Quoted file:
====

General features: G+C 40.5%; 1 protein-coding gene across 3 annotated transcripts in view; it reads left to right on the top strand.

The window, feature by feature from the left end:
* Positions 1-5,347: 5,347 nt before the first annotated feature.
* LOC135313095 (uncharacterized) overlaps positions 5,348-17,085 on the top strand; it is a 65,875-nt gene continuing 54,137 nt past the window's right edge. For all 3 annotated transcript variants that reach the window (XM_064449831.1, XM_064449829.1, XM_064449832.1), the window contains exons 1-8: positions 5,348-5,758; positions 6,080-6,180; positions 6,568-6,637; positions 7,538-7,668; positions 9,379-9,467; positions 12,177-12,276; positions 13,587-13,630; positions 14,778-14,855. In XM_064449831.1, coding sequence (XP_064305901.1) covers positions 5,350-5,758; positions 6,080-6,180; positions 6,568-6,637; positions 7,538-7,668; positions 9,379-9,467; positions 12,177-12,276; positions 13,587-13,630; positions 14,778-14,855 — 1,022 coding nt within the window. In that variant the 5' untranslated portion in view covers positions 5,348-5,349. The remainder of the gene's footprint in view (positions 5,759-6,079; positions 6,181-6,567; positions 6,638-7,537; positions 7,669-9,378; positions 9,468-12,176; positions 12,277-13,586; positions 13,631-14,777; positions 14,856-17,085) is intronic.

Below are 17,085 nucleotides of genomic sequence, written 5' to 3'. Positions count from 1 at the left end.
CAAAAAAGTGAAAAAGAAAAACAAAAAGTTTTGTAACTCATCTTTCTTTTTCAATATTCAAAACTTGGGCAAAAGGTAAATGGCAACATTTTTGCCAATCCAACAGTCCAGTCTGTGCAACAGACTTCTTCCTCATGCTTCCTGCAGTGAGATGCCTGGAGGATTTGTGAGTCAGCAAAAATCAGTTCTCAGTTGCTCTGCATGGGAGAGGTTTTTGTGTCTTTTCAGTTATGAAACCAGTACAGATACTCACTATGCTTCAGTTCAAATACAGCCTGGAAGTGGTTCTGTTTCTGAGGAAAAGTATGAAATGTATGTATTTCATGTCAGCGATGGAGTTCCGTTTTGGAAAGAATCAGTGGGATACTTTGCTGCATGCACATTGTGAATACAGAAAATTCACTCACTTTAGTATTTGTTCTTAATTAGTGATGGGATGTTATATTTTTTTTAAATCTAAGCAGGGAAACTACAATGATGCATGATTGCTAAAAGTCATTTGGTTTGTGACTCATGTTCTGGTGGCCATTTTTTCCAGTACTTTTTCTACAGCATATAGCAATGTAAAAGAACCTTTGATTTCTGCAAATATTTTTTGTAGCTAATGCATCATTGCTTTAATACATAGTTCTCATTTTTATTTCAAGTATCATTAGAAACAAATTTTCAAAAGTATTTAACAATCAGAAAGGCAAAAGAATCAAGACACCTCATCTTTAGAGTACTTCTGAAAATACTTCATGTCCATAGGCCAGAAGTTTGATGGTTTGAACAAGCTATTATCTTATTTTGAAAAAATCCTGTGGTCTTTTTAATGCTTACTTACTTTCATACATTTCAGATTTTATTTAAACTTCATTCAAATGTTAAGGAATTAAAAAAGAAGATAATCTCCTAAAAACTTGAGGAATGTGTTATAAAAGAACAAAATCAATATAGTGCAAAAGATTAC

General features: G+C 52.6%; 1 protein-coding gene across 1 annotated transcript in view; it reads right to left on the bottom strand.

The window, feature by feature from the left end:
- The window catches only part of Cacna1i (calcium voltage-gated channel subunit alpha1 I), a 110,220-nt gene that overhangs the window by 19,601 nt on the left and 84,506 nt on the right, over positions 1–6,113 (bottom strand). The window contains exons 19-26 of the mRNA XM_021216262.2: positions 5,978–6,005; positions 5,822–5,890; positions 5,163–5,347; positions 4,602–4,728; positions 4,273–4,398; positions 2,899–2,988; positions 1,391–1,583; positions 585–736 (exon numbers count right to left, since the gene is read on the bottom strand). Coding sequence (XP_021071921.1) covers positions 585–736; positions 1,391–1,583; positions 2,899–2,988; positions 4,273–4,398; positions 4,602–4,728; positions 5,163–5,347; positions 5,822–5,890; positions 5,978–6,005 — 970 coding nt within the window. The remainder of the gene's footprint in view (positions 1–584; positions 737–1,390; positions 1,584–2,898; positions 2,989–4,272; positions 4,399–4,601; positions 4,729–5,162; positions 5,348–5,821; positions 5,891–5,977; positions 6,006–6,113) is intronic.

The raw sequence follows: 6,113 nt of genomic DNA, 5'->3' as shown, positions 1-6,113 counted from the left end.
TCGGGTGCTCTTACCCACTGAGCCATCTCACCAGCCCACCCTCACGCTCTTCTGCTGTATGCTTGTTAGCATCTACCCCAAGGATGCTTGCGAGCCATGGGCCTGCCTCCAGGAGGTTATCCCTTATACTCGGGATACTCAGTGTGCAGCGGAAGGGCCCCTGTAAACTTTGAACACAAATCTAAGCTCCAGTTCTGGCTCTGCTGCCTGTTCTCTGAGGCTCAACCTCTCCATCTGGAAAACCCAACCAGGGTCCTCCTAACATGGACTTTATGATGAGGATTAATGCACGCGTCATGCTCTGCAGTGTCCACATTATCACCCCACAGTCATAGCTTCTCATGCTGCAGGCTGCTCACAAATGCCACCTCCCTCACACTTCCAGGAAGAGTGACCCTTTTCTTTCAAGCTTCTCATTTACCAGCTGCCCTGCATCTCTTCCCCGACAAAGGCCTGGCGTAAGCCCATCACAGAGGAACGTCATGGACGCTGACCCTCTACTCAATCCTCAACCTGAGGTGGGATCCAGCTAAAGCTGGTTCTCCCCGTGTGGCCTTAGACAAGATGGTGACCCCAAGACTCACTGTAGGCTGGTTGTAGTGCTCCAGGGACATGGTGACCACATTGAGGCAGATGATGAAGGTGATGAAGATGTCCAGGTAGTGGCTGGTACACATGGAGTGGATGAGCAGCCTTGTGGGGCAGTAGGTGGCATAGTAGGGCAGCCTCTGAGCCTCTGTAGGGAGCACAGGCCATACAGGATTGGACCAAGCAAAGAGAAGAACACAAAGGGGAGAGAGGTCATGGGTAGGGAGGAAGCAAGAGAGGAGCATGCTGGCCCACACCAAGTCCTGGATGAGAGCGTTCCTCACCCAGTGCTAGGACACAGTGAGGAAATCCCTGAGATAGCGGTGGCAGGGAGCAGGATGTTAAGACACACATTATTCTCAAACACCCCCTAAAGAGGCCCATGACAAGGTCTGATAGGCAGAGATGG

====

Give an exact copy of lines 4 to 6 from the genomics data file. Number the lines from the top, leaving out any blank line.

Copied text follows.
* LOC135313095 (uncharacterized) overlaps positions 5,348-17,085 on the top strand; it is a 65,875-nt gene continuing 54,137 nt past the window's right edge. For all 3 annotated transcript variants that reach the window (XM_064449831.1, XM_064449829.1, XM_064449832.1), the window contains exons 1-8: positions 5,348-5,758; positions 6,080-6,180; positions 6,568-6,637; positions 7,538-7,668; positions 9,379-9,467; positions 12,177-12,276; positions 13,587-13,630; positions 14,778-14,855. In XM_064449831.1, coding sequence (XP_064305901.1) covers positions 5,350-5,758; positions 6,080-6,180; positions 6,568-6,637; positions 7,538-7,668; positions 9,379-9,467; positions 12,177-12,276; positions 13,587-13,630; positions 14,778-14,855 — 1,022 coding nt within the window. In that variant the 5' untranslated portion in view covers positions 5,348-5,349. The remainder of the gene's footprint in view (positions 5,759-6,079; positions 6,181-6,567; positions 6,638-7,537; positions 7,669-9,378; positions 9,468-12,176; positions 12,277-13,586; positions 13,631-14,777; positions 14,856-17,085) is intronic.

Below are 17,085 nucleotides of genomic sequence, written 5' to 3'. Positions count from 1 at the left end.
CAAAAAAGTGAAAAAGAAAAACAAAAAGTTTTGTAACTCATCTTTCTTTTTCAATATTCAAAACTTGGGCAAAAGGTAAATGGCAACATTTTTGCCAATCCAACAGTCCAGTCTGTGCAACAGACTTCTTCCTCATGCTTCCTGCAGTGAGATGCCTGGAGGATTTGTGAGTCAGCAAAAATCAGTTCTCAGTTGCTCTGCATGGGAGAGGTTTTTGTGTCTTTTCAGTTATGAAACCAGTACAGATACTCACTATGCTTCAGTTCAAATACAGCCTGGAAGTGGTTCTGTTTCTGAGGAAAAGTATGAAATGTATGTATTTCATGTCAGCGATGGAGTTCCGTTTTGGAAAGAATCAGTGGGATACTTTGCTGCATGCACATTGTGAATACAGAAAATTCACTCACTTTAGTATTTGTTCTTAATTAGTGATGGGATGTTATATTTTTTTTAAATCTAAGCAGGGAAACTACAATGATGCATGATTGCTAAAAGTCATTTGGTTTGTGACTCATGTTCTGGTGGCCATTTTTTCCAGTACTTTTTCTACAGCATATAGCAATGTAAAAGAACCTTTGATTTCTGCAAATATTTTTTGTAGCTAATGCATCATTGCTTTAATACATAGTTCTCATTTTTATTTCAAGTATCATTAGAAACAAATTTTCAAAAGTATTTAACAATCAGAAAGGCAAAAGAATCAAGACACCTCATCTTTAGAGTACTTCTGAAAATACTTCATGTCCATAGGCCAGAAGTTTGATGGTTTGAACAAGCTATTATCTTATTTTGAAAAAATCCTGTGGTCTTTTTAATGCTTACTTACTTTCATACATTTCAGATTTTATTTAAACTTCATTCAAATGTTAAGGAATTAAAAAAGAAGATAATCTCCTAAAAACTTGAGGAATGTGTTATAAAAGAACAAAATCAATATAGTGCAAAAGATTAC